The fact that you are asking this question means you care aboutyour soldering processing and the impact they will have on your customer'sassemblies. You are to be commended! For you to provide the best assemblyprocess, your customer must be willing to help you with the needed componentsto perform this vital thermal profile.
There is no shortcut or "virtual" method to measuring the thermalprofile that your reflow oven imparts to the solder connections of an assembly.The only way to know and document the thermal profile of the solder connectionfor any component is to place a T/C on or very near the points of interest. Inyour case, BGAs on both sides of the board, this is not simple, but still verynecessary. You should request an assembly from your customer to use for thispurpose: to perform the thermal profile. T/Cs must be installed under the BGAs(near the center and 2 corners if possible) in question. The T/Cs can be placedon the board before the BGAs are placed and then soldered through your process.The BGAs on this test assembly do not have to solder well to measure thethermal profile under the BGA, where the solder temperature profile must beachieved. Thermally equivalent, yet electrically defective, components can beused if the cost of the components is a deterrent.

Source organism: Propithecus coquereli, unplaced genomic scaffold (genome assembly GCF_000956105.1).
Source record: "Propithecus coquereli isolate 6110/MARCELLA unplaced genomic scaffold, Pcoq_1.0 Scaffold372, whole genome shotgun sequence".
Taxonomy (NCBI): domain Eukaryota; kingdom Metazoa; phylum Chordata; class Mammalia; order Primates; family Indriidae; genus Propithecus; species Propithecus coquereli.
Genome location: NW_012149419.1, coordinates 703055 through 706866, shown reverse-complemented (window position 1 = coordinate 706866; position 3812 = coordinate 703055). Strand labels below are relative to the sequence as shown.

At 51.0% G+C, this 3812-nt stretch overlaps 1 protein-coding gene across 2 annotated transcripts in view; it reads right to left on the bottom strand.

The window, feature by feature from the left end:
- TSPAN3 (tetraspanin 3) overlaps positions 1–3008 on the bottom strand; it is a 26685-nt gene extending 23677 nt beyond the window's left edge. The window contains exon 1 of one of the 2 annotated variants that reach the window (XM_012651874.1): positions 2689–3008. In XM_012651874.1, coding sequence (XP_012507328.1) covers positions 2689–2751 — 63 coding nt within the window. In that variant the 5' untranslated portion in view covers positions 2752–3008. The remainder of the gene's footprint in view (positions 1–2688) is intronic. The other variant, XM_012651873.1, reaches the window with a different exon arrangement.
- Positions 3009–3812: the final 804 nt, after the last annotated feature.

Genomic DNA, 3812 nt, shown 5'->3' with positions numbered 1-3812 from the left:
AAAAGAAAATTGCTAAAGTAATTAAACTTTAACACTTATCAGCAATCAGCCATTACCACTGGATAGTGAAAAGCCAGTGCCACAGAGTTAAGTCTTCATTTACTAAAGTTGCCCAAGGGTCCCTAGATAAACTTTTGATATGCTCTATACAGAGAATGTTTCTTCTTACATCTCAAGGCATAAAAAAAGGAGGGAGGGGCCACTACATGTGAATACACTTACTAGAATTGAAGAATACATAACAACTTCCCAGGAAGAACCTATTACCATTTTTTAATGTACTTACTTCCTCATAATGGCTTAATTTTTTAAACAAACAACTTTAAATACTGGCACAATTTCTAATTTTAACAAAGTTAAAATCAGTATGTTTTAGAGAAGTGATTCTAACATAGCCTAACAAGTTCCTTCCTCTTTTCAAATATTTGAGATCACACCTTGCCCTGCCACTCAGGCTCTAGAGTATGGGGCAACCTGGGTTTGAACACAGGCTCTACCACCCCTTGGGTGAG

Senior Project Engineer
Electronic Controls Design Inc
Paul been with Electronic Controls Design Inc. (ECD) in Milwaukie, Oregon for over 39 years as a Senior Project Engineer. He has seen and worked with the electronic manufacturing industry from many points of view, including: technician, engineer, manufacture, and customer. His focus has been the design and application of measurement tools used to improve manufacturing thermal processes and well as moisture sensitive component storage solutions.
If the componentlayout of the boards is not yet solidified, consider locating passives on theopposing sides of BGAs to help distribute thermal mass and avoid back-to-backBGA configurations. Profiling goes back to basics, instrument key componentswith properly sized thermocouples and reliable TC attachment methods. Dataquality achieved is proportional to the time invested in instrumentation.